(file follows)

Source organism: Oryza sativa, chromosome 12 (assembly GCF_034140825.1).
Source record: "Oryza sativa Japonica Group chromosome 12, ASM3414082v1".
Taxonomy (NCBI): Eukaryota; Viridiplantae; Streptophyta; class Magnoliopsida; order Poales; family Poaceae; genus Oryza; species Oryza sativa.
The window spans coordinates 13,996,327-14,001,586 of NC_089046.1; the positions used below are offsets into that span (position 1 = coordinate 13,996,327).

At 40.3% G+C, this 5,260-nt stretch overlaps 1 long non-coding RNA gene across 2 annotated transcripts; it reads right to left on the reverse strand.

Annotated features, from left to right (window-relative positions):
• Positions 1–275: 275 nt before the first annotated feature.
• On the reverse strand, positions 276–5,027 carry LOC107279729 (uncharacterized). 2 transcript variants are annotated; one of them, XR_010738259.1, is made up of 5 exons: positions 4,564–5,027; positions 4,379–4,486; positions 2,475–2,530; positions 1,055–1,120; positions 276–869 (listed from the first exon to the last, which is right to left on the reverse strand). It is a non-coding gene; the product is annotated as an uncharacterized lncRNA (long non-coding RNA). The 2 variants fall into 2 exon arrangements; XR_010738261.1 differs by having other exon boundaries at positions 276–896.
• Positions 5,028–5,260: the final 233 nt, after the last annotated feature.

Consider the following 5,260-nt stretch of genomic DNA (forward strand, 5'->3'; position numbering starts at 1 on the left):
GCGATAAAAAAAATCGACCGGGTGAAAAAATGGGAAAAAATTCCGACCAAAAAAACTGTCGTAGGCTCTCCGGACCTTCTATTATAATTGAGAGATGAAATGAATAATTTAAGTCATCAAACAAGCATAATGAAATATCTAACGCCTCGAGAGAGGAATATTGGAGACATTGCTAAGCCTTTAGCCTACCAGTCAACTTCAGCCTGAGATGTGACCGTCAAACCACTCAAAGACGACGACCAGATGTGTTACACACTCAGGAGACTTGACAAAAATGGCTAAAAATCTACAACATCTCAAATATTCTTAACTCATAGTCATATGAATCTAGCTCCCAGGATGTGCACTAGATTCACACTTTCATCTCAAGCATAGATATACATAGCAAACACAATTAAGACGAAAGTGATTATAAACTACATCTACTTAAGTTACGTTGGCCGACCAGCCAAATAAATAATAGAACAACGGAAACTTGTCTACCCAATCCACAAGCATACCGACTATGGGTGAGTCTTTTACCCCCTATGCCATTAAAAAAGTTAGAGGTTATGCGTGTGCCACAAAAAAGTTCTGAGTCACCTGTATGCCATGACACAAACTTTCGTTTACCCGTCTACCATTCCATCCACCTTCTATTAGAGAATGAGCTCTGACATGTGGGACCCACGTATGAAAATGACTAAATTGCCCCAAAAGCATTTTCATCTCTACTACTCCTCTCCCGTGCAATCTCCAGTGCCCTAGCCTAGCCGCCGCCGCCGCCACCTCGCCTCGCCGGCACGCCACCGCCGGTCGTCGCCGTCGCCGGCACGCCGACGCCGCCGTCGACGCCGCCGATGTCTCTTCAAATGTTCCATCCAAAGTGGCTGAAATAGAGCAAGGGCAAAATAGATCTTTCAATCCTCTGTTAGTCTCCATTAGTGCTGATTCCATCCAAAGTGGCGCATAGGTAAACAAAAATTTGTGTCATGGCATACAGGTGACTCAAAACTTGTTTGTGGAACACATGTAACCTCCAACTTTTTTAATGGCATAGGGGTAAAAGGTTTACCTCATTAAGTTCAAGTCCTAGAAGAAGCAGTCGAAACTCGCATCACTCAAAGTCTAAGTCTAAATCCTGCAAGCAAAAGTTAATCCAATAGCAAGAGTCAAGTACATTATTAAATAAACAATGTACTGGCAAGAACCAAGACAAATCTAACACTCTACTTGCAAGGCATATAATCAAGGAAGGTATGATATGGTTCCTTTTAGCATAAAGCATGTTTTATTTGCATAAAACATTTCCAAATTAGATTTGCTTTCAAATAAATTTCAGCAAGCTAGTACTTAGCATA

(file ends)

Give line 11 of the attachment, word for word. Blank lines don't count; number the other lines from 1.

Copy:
GCGATAAAAAAAATCGACCGGGTGAAAAAATGGGAAAAAATTCCGACCAAAAAAACTGTCGTAGGCTCTCCGGACCTTCTATTATAATTGAGAGATGAAATGAATAATTTAAGTCATCAAACAAGCATAATGAAATATCTAACGCCTCGAGAGAGGAATATTGGAGACATTGCTAAGCCTTTAGCCTACCAGTCAACTTCAGCCTGAGATGTGACCGTCAAACCACTCAAAGACGACGACCAGATGTGTTACACACTCAGGAGACTTGACAAAAATGGCTAAAAATCTACAACATCTCAAATATTCTTAACTCATAGTCATATGAATCTAGCTCCCAGGATGTGCACTAGATTCACACTTTCATCTCAAGCATAGATATACATAGCAAACACAATTAAGACGAAAGTGATTATAAACTACATCTACTTAAGTTACGTTGGCCGACCAGCCAAATAAATAATAGAACAACGGAAACTTGTCTACCCAATCCACAAGCATACCGACTATGGGTGAGTCTTTTACCCCCTATGCCATTAAAAAAGTTAGAGGTTATGCGTGTGCCACAAAAAAGTTCTGAGTCACCTGTATGCCATGACACAAACTTTCGTTTACCCGTCTACCATTCCATCCACCTTCTATTAGAGAATGAGCTCTGACATGTGGGACCCACGTATGAAAATGACTAAATTGCCCCAAAAGCATTTTCATCTCTACTACTCCTCTCCCGTGCAATCTCCAGTGCCCTAGCCTAGCCGCCGCCGCCGCCACCTCGCCTCGCCGGCACGCCACCGCCGGTCGTCGCCGTCGCCGGCACGCCGACGCCGCCGTCGACGCCGCCGATGTCTCTTCAAATGTTCCATCCAAAGTGGCTGAAATAGAGCAAGGGCAAAATAGATCTTTCAATCCTCTGTTAGTCTCCATTAGTGCTGATTCCATCCAAAGTGGCGCATAGGTAAACAAAAATTTGTGTCATGGCATACAGGTGACTCAAAACTTGTTTGTGGAACACATGTAACCTCCAACTTTTTTAATGGCATAGGGGTAAAAGGTTTACCTCATTAAGTTCAAGTCCTAGAAGAAGCAGTCGAAACTCGCATCACTCAAAGTCTAAGTCTAAATCCTGCAAGCAAAAGTTAATCCAATAGCAAGAGTCAAGTACATTATTAAATAAACAATGTACTGGCAAGAACCAAGACAAATCTAACACTCTACTTGCAAGGCATATAATCAAGGAAGGTATGATATGGTTCCTTTTAGCATAAAGCATGTTTTATTTGCATAAAACATTTCCAAATTAGATTTGCTTTCAAATAAATTTCAGCAAGCTAGTACTTAGCATA